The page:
This package contains a collection of problems from the NRICH website that could be suitable for students who have a good understanding of Factors and Multiples and who feel ready to take on some. . . .

A student in a maths class was trying to get some information from her teacher. She was given some clues and then the teacher ended by saying, "Well, how old are they?"

Find the values of the nine letters in the sum: FOOT + BALL = GAME

A mathematician goes into a supermarket and buys four items. Using a calculator she multiplies the cost instead of adding them. How can her answer be the same as the total at the till?

Given the products of adjacent cells, can you complete this Sudoku?

If you take a three by three square on a 1-10 addition square and multiply the diagonally opposite numbers together, what is the difference between these products. Why?

Find the smallest whole number which, when mutiplied by 7, gives a product consisting entirely of ones.

Ben passed a third of his counters to Jack, Jack passed a quarter of his counters to Emma and Emma passed a fifth of her counters to Ben. After this they all had the same number of counters.

The puzzle can be solved by finding the values of the unknown digits (all indicated by asterisks) in the squares of the $9\times9$ grid.

Here is a Sudoku with a difference! Use information about lowest common multiples to help you solve it.

The idea of this game is to add or subtract the two numbers on the dice and cover the result on the grid, trying to get a line of three. Are there some numbers that are good to aim for?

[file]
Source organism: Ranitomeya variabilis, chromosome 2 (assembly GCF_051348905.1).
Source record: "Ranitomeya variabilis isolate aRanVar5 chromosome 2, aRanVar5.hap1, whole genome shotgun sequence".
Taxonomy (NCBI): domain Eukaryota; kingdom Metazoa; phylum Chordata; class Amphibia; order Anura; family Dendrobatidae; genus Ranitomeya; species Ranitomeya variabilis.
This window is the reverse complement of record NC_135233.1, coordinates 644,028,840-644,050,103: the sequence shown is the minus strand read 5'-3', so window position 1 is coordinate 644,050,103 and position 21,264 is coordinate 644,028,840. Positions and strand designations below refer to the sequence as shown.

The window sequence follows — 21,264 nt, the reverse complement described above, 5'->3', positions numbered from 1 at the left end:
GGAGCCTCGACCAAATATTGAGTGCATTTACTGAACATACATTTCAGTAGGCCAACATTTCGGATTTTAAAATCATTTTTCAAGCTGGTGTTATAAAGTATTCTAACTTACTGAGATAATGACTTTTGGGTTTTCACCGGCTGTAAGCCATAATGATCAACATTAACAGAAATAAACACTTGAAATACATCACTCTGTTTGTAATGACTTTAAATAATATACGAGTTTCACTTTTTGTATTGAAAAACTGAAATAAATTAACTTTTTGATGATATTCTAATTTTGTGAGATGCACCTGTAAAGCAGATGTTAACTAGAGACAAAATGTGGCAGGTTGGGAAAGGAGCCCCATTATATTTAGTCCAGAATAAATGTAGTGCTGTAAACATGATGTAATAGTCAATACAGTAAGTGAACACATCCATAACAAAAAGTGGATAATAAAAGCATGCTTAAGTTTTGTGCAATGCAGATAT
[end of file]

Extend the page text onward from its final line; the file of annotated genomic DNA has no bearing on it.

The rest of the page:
The letters in the following addition sum represent the digits 1 ... 9. If A=3 and D=2, what number is represented by "CAYLEY"?

Special clue numbers related to the difference between numbers in two adjacent cells and values of the stars in the "constellation" make this a doubly interesting problem.

This Sudoku, based on differences. Using the one clue number can you find the solution?

A cinema has 100 seats. Show how it is possible to sell exactly 100 tickets and take exactly £100 if the prices are £10 for adults, 50p for pensioners and 10p for children.

Five numbers added together in pairs produce: 0, 2, 4, 4, 6, 8, 9, 11, 13, 15 What are the five numbers?

Whenever a monkey has peaches, he always keeps a fraction of them each day, gives the rest away, and then eats one. How long could he make his peaches last for?

Given the products of diagonally opposite cells - can you complete this Sudoku?

Mr McGregor has a magic potting shed. Overnight, the number of plants in it doubles. He'd like to put the same number of plants in each of three gardens, planting one garden each day. Can he do it?

This Sudoku puzzle can be solved with the help of small clue-numbers on the border lines between pairs of neighbouring squares of the grid.

First Connect Three game for an adult and child. Use the dice numbers and either addition or subtraction to get three numbers in a straight line.

Each clue number in this sudoku is the product of the two numbers in adjacent cells.